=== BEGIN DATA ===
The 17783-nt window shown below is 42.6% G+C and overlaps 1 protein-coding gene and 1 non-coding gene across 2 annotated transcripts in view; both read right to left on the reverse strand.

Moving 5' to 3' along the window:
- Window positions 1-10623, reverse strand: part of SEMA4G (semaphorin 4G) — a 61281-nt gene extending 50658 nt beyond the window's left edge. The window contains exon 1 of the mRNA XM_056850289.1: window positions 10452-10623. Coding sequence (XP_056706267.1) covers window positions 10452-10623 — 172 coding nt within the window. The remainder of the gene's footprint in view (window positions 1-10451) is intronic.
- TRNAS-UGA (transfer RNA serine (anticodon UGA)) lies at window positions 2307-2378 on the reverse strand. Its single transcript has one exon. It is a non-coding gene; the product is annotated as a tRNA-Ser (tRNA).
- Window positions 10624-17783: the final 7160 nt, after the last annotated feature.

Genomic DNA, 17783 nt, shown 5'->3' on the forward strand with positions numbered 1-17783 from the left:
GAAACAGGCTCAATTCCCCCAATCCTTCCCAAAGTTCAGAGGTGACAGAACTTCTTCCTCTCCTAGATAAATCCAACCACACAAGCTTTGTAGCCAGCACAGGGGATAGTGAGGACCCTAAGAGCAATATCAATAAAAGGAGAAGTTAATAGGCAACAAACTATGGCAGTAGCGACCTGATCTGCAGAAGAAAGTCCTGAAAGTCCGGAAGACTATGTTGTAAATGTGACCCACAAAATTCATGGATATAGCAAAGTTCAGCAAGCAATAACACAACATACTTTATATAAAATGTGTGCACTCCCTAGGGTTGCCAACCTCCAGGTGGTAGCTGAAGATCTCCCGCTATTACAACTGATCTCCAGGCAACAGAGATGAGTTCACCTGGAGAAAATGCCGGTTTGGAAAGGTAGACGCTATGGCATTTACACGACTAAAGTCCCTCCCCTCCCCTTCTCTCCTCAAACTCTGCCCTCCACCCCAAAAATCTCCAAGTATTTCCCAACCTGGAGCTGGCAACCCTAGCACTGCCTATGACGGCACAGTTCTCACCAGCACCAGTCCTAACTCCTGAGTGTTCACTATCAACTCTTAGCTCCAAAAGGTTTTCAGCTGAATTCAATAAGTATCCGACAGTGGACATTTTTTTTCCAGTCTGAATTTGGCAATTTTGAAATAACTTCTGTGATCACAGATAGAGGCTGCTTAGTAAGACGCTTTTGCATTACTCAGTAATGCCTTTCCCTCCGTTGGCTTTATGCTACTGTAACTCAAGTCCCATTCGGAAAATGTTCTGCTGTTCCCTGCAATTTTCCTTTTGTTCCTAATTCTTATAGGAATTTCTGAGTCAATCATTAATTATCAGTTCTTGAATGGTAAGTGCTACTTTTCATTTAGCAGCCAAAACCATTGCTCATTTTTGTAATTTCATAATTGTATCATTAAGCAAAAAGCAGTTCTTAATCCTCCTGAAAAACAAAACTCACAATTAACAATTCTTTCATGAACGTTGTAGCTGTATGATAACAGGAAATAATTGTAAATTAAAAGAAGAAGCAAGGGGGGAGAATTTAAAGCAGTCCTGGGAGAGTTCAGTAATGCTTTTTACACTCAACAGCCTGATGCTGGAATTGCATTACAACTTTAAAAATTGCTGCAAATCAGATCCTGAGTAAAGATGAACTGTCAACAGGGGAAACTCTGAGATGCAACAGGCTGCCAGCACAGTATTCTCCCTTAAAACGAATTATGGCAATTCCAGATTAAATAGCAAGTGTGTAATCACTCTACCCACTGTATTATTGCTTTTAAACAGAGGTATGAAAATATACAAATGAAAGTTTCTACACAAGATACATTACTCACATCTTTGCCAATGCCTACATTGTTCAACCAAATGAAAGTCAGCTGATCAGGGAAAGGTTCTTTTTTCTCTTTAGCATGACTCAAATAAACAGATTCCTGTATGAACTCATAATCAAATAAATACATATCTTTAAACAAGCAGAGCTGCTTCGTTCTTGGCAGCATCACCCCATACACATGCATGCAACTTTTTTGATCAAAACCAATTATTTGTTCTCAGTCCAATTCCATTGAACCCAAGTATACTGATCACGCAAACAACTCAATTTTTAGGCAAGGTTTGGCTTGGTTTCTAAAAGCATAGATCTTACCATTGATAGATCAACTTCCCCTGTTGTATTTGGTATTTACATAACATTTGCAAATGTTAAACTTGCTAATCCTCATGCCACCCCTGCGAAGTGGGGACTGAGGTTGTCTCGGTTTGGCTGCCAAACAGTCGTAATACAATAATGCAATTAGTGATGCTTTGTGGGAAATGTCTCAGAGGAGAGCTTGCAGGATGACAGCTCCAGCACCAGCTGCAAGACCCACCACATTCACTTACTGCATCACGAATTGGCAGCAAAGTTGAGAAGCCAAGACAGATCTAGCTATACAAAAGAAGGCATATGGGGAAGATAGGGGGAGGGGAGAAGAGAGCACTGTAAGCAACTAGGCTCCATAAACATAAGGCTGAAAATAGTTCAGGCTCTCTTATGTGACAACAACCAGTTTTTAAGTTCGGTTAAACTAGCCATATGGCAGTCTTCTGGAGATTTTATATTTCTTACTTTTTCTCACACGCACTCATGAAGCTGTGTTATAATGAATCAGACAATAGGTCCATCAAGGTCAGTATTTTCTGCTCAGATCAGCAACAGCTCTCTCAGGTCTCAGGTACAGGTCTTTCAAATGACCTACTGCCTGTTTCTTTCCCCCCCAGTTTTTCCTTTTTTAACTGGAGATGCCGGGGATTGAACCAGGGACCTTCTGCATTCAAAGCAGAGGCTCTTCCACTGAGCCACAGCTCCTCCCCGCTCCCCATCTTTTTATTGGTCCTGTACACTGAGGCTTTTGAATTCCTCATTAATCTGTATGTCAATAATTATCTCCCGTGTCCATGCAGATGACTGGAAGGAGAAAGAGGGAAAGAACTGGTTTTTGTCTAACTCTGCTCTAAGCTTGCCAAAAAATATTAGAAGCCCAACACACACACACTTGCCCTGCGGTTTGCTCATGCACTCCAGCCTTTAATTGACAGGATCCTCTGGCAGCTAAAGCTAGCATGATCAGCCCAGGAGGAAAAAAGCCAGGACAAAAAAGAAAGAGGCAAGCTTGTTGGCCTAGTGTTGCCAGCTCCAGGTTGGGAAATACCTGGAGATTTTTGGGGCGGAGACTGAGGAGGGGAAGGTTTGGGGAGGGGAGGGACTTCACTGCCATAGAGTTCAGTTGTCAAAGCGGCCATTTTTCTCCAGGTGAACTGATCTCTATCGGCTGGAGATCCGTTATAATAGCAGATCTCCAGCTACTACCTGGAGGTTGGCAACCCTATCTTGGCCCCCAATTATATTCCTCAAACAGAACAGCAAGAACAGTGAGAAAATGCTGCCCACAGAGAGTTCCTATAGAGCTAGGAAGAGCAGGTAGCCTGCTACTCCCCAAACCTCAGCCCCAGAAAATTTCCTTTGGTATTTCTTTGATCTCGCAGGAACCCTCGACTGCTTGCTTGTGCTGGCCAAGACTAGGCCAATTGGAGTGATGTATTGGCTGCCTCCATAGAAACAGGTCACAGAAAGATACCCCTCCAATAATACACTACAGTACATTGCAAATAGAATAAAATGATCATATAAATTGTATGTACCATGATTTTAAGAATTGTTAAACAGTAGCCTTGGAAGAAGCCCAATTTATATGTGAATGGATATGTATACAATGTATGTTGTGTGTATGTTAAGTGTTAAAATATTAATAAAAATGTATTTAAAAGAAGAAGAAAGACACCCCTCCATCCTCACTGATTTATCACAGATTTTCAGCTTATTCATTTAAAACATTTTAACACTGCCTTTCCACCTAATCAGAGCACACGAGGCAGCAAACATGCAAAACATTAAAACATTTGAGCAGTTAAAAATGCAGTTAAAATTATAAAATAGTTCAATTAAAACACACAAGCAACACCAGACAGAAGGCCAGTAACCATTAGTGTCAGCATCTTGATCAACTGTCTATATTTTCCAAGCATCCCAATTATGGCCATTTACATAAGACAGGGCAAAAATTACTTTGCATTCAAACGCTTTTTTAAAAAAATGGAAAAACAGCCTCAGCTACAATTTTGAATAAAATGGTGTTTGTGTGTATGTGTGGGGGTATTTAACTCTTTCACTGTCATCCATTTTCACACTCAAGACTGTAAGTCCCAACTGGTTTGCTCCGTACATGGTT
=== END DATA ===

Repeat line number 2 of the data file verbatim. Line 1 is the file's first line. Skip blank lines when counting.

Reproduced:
Moving 5' to 3' along the window: